• As the number of complaints is growing, also is our backlog. The structure currently in place is not effectively supporting our program. We are aiming to improve our delivery of service.
  • We have devised a strategy and set challenging goals that are expected to be fully implemented during fiscal year 2009-2010:
    • comprehensive review of our complaints handling process to improve on turnaround time;
    • staffing new positions;
    • priority on oldest files;
    • intake and early resolution unit;
    • review service standards.


Our approach

  • "Three Cs" approach": collaboration, cooperation and consultation:
    • we aim to be vigorous and responsible in ensuring that the Act is working effectively;
    • we will favour alternative means of dispute resolution, such as mediation over formal hearings and the exercise of judicial powers during our investigations.
  • Report Cards:
    • The Office monitors the performance of federal institutions engaging in systemic or repeated breaches of the Act;
    • We have heard from you that the evaluation should address more than just delays; That contextual elements which affect the overall performance of your institutions should be considered;
    • We are currently working on a renewed approach that we hope will increase the impact of the Report Cards on your institution’s performance;


  • The Act is based on strong principles. It has served freedom of information well. It has yielded positive precedents. However, after 25 years of existence, there are many aspects that either need to be fine-tuned or strengthened, or that were not foreseen at that time and their inclusion would greatly improve this service to Canadians.


Professionalism and training

  • Professionalization of ATIP functions:
    • it is important to understand the needs of the community;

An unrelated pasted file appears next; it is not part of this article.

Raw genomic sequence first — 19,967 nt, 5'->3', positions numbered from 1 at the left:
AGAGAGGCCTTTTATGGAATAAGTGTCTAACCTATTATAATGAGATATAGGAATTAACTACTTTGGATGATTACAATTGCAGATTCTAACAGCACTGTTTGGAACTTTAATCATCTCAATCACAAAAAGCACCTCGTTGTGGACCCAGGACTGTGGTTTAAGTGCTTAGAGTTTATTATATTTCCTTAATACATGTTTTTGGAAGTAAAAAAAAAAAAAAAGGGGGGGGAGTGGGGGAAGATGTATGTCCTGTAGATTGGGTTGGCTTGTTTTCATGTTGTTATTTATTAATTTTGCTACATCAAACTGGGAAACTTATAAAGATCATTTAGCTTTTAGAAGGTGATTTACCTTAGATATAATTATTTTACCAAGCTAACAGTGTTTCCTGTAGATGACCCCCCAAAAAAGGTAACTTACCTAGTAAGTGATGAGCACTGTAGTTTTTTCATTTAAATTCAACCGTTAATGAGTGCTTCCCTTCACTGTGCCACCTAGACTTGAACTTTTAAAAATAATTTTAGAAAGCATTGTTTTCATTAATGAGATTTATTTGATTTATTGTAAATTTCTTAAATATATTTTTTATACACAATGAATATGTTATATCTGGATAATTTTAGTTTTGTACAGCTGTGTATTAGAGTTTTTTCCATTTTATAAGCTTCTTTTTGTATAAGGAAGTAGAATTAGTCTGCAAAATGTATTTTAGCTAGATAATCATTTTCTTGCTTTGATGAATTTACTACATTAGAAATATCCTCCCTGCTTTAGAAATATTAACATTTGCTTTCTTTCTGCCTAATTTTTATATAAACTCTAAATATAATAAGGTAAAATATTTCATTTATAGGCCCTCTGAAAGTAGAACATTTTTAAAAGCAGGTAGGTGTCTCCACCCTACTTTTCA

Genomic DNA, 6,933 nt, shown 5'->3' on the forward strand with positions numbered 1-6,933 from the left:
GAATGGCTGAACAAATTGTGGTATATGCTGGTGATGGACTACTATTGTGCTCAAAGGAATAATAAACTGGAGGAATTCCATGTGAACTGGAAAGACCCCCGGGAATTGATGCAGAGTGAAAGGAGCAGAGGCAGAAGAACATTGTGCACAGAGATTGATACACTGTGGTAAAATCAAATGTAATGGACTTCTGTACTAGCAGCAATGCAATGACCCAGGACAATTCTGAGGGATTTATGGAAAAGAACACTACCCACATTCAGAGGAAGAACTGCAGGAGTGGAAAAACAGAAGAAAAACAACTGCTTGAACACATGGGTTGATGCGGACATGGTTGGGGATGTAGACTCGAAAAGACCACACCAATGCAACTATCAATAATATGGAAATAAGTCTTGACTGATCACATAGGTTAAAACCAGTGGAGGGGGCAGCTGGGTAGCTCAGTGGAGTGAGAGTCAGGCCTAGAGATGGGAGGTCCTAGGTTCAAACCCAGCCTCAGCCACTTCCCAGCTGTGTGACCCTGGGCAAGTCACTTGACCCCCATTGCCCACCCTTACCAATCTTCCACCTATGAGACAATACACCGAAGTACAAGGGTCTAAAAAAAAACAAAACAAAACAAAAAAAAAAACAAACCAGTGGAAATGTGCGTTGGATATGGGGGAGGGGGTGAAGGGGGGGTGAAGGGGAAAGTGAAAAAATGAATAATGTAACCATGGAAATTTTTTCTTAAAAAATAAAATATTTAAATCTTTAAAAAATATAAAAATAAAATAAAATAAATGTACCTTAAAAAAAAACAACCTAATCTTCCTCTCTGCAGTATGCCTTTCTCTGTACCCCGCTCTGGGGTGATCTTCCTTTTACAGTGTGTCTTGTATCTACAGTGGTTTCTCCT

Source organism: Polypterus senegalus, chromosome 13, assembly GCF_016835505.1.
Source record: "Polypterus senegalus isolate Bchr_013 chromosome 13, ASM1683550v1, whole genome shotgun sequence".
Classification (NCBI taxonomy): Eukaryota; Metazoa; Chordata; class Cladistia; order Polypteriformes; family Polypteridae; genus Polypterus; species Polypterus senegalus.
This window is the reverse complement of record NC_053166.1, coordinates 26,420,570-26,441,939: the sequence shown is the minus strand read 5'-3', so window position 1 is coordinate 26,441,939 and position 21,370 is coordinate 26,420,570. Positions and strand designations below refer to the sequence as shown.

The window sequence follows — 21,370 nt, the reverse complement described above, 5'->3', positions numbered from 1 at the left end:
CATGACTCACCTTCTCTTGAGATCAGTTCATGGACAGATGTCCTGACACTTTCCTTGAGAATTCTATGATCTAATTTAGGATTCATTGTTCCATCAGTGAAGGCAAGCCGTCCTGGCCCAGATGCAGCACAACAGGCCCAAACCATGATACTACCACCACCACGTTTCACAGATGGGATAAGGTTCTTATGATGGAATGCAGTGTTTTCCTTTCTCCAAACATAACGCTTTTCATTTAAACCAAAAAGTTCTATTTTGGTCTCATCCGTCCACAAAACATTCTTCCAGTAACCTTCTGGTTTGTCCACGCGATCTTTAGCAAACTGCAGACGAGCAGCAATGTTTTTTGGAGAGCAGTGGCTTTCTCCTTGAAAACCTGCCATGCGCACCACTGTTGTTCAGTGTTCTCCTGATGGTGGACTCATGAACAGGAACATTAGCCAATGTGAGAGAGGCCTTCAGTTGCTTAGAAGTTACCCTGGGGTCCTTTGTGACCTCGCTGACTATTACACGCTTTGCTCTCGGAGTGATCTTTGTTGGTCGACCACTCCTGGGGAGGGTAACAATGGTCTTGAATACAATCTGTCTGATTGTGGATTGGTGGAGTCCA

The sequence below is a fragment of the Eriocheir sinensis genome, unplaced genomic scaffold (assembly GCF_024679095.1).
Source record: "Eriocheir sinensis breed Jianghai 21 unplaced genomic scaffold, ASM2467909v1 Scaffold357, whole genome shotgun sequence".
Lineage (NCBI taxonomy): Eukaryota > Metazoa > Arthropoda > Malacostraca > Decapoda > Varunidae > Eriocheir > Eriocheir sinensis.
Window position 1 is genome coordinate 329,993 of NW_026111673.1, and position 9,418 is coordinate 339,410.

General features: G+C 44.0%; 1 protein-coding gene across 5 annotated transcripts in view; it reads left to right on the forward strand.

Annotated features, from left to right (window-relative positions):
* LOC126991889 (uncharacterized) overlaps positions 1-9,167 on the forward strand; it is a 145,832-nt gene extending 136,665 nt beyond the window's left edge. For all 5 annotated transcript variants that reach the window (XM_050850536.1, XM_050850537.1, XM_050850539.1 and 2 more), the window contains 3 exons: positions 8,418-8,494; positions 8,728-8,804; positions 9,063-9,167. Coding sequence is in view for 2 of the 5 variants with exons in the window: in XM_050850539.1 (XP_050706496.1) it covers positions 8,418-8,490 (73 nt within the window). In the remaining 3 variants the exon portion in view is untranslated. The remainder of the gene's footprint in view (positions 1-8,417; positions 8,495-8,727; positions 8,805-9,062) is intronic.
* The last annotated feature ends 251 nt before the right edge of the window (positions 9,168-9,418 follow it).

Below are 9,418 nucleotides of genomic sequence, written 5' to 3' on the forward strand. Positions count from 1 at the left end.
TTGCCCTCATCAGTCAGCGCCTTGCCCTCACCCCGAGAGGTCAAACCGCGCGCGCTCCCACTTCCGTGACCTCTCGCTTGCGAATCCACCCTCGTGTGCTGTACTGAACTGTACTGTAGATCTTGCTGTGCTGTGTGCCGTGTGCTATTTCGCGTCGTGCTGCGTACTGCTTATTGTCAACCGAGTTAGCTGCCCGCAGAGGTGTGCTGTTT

• we support the recognition of the importance of the ATIP function;
    • we also support the survey of employees;
    • it is important to develop common competencies;
    • we also support the development of a governance structure with CAPA;
    • we should look at what other groups are doing in terms of professional codes of conduct (e.g. auditors and HR specialists).
  • Training: needs of ATIP community are growing along with the growth of the coverage of the Act
    • new employees need basic training;
    • experienced employees need training in changes to the ATIA;
    • need for cooperation and coordination of training for the profession;
      • we support the University of Alberta program;
      • we intend to collaborate with the Treasury Board Secretariat;
    • we intend to be more transparent in explaining our investigative process once we have built our communication function.

Duty to Assist

  • This is an important change brought about by the FedAA.
  • It is a priority for my office. The amendment should become meaningful in improving access to information at the federal level.
    • call on department heads to show leadership;
    • some of you exercise it on a daily basis – it is an inherent part of your job. For others, it will require a change in attitudes and culture.
  • What does it mean?
    • this concept exists in provincial and foreign jurisdictions but there is limited jurisprudence on what it means.
    • TBS will be elaborating guidance on it.
  • We will closely monitor developments relating to this new responsibility